By Yesenia Robles, Denver Post
September 9, 2016
An earlier plan this summer from the Bureau of Land Management to surgically sterilize wild horses in Oregon will not happen.
According to a Friday ruling from the Interior Board of Land Appeals, “BLM wants to rescind the decision at issue in this appeal because it no longer wishes to implement it.”
Front Range Equine Rescue, a nonprofit that started in Colorado and advocates for wild horses, opposed the idea and filed a lawsuit to have it stopped.
“We are relieved that the BLM has withdrawn its decision, both for the targeted 225 horses and for the future of wild horse management,” Hilary Wood, president of the nonprofit, said Friday in a released statement. “FRER remains committed to ensuring the BLM uses humane and reasonable efforts to protect the herds while considering all interests in the process.”
The nonprofit group had filed a lawsuit six weeks ago asking the courts to intervene to stop the sterilization study, which they called untested and dangerous.
Bureau officials released a statement Friday saying their decision was related to litigation.
“This decision, though not made lightly, is in response to litigation that could have put the wild horses, BLM staff and our research partners at risk by requiring unnecessary persons or equipment be placed within the small confines of the space where the procedures would take place,” the bureau said in its statement. “It is important that BLM staff and our research partners are focused on the welfare of the animals without additional distraction, disruption or safety concerns.”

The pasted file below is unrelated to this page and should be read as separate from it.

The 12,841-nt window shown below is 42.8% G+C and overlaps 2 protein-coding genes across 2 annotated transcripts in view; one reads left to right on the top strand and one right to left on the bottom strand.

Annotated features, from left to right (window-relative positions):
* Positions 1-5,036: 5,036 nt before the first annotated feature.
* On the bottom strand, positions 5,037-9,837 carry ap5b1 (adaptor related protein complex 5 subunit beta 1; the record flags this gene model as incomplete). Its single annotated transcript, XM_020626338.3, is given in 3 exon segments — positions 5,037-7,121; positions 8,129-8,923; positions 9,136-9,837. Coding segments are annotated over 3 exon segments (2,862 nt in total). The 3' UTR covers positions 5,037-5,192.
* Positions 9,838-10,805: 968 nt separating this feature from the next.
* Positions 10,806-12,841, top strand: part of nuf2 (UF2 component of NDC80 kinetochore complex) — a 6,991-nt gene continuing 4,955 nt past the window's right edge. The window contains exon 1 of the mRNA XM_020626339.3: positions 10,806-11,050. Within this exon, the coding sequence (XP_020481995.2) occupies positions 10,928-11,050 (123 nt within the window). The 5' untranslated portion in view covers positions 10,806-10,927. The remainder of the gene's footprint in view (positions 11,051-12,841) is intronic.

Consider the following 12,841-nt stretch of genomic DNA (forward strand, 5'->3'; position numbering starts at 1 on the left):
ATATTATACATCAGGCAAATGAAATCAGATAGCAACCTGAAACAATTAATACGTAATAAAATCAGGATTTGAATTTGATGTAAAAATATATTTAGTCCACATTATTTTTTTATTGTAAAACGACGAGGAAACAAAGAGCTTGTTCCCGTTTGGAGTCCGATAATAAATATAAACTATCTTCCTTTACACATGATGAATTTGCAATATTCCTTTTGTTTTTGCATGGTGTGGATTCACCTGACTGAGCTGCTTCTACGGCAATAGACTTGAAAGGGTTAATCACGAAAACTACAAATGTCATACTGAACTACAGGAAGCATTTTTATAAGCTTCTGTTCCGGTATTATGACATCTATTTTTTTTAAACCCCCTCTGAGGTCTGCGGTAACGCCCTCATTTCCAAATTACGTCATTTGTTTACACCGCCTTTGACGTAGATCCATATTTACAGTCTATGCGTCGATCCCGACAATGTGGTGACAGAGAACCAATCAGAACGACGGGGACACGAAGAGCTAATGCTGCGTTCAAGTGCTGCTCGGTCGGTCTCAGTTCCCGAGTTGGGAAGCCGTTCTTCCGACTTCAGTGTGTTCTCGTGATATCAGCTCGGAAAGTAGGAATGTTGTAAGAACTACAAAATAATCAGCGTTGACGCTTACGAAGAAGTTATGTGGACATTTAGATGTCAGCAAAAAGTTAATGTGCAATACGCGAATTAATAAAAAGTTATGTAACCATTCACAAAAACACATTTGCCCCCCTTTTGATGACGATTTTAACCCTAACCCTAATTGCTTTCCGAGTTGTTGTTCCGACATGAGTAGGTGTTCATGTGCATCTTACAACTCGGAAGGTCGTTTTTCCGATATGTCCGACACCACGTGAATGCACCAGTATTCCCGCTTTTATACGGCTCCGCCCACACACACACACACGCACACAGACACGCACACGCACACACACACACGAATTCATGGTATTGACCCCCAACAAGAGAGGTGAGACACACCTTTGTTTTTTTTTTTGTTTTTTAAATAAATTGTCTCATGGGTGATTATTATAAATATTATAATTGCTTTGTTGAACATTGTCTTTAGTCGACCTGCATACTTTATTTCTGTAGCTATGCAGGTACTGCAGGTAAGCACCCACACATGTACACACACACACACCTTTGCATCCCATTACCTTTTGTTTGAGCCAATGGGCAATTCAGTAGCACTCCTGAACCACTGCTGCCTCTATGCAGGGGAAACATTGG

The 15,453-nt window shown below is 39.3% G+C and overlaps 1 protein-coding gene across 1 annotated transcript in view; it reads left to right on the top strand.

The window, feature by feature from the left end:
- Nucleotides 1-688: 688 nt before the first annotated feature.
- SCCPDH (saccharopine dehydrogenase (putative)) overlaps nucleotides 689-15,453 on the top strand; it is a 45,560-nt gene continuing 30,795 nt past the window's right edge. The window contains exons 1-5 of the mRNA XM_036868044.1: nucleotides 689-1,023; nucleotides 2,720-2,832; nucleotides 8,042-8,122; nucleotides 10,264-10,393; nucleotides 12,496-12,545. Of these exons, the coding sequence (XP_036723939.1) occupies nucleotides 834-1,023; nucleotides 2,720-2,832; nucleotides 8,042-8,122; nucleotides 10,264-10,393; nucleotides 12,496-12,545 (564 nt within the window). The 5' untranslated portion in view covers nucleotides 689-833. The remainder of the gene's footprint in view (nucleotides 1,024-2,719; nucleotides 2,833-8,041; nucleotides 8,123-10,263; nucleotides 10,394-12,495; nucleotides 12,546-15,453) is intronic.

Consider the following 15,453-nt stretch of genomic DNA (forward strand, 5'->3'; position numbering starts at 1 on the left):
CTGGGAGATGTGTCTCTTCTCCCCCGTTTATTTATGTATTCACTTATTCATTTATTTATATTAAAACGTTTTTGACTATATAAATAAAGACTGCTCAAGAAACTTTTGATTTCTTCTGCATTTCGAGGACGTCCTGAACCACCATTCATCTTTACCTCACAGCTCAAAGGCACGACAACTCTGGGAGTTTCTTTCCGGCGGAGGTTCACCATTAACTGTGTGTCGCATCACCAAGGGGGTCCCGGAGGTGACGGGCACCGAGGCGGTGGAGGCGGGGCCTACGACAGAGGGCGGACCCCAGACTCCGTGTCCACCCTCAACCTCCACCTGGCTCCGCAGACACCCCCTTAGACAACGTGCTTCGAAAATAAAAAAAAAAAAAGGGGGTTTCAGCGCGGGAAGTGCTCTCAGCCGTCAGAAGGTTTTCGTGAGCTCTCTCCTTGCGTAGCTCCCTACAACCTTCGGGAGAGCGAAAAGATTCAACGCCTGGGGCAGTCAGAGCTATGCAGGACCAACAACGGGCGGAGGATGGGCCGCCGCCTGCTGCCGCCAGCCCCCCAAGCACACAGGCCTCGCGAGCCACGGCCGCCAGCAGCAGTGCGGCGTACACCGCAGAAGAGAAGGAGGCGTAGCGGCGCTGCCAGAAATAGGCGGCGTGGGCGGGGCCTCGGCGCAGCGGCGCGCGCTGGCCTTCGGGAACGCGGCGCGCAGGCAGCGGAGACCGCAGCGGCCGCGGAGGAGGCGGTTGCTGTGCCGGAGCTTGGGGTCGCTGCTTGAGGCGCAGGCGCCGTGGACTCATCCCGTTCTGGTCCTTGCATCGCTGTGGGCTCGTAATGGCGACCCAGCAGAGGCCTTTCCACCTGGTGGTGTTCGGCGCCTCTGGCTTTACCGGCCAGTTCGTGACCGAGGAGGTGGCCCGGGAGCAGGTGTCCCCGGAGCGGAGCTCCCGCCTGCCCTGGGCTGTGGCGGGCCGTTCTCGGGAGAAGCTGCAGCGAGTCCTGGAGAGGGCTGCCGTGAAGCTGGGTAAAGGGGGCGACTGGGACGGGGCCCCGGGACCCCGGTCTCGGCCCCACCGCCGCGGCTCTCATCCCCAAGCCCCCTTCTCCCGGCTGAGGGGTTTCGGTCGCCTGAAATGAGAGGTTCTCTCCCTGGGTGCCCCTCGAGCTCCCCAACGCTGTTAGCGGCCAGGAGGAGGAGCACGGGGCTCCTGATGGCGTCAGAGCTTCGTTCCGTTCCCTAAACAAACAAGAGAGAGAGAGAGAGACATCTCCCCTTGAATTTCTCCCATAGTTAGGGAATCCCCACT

Another lawsuit filed by The American Wild Horse Preservation Campaign and The Cloud Foundation focused on asking the courts to allow the organizations to observe and document the procedures.
The BLM has stated that they need to improve efficiency of population control methods. When they announced the sterilization plans, they estimated that the population of wild horses and burros on public lands is “more than double what the agency has determined is healthy for the animals and the rangeland resources.”
Also Friday, the bureau’s Oregon office posted a statement on its Facebook page that details a separate plan to capture 150 wild horses starting Thursday on the Cold Springs Herd Management Area. The goal is to remove 100 and apply existing fertility control vaccines to approximately 25 mares that will be returned to the management area.
Horse removals, called gatherings, are occasionally used as a way to control horse populations. They are not regularly scheduled and it is unclear if the decision to halt the sterilization study triggered the plan for the latest gathering.
Gathered horses will be transported to the Oregon Adoption facility near Burns/Hines, Ore., and will be available for adoption later in the year, according the bureau’s statement.